“And though the legal responsibility for the committed crimes is, indeed, individual, there is also a common social responsibility that all Russians should bear for the horrors that have been inflicted on Ukraine,” Kuleba wrote.

Last week, the EU said it would suspend the visa facilitation program that has made it easier for Russians to visit the bloc.

That could make it even more likely that Russians choose to spend their tourism dollars in Turkey, which has not closed its airspace to flights from Russia, unlike its Western allies.

The tourism sector plays a key role in Turkey’s economy.

In 2019, before the pandemic, travel and tourism accounted for 11% of Turkey’s gross domestic product, and nearly 2.3 million jobs, according to the World Travel and Tourism Council.

Russia has been a leading source of tourism to Turkey for years, amid Erdogan’s strengthening of relations with Russian President Vladimir Putin, which analysts believe is driven by the Turkish president’s geopolitical ambition to decrease Ankara’s reliance on its Western allies.

The most controversial move has been Turkey’s purchase of a Russian missile defense system.

Aside from tourism, Russia also is an important source of energy and trade and, since Russia’s invasion of Ukraine, Ankara has strained to maintain ties with both countries.

Some of that is likely over security and domestic concerns, with Moscow leveraging significant influence in Syria where it backs Syrian President Bashar Assad and could help launch an attack that would push millions more refugees into Turkey.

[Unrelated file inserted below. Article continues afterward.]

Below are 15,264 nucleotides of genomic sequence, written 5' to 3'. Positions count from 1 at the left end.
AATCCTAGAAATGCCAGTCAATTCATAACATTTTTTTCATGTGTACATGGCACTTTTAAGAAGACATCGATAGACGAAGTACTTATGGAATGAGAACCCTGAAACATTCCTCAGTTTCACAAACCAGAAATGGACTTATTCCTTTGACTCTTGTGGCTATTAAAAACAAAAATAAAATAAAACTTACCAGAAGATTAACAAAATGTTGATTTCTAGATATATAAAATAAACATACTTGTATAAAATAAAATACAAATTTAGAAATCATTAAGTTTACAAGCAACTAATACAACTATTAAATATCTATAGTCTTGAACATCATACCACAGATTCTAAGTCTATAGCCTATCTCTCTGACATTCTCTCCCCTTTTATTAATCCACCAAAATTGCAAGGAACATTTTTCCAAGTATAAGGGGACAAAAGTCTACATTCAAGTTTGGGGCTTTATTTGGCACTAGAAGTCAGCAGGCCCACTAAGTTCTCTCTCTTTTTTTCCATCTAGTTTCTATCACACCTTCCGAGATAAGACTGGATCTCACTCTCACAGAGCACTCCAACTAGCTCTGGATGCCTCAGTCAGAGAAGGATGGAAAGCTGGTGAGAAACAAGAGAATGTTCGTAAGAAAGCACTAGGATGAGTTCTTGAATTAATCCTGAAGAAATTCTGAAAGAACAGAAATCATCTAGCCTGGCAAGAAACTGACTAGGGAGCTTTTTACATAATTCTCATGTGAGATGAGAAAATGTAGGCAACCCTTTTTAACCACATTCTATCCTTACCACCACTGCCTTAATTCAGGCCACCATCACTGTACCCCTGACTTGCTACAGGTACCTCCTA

Turkey has not put sanctions on Russia and, a month after the invasion of Ukraine, Turkish Foreign Minister Mevlut Cavusoglu said that Russian oligarchs could visit his country.

In August, AFP reported that a leading Turkish business association stated it had received a letter from the US government warning that Turkish firms may be sanctioned over their work with Russian businesses.

It is not just Russian tourists who are flocking to Turkey.

The country’s weakening lira, which lost 44% of its value last year, also has made it a more attractive tourist destination, with rising numbers of tourists from Germany, the UK and Bulgaria.

The numbers could improve Erdogan’s popularity, which has decreased due to the poor economy, and polls show him trailing several opposition leaders with less than a year to go before national elections.

“Turkish President Erdogan’s reelection platform has an element of opening up the economy strongly to provide a sense of relief so that citizens will forget the tough period they went through. Tourism is a really important part of it.”

Soner Cagaptay

Soner Cagaptay, a senior fellow with a focus on Turkey at the Washington Institute, said increasing tourism, investment and trade from Russia, as well as the Gulf, is crucial for Erdogan.

“Turkish President Erdogan’s reelection platform has an element of opening up the economy strongly to provide a sense of relief so that citizens will forget the tough period they went through,” Cagaptay told The Media Line.

“Tourism is a really important part of it,” he said.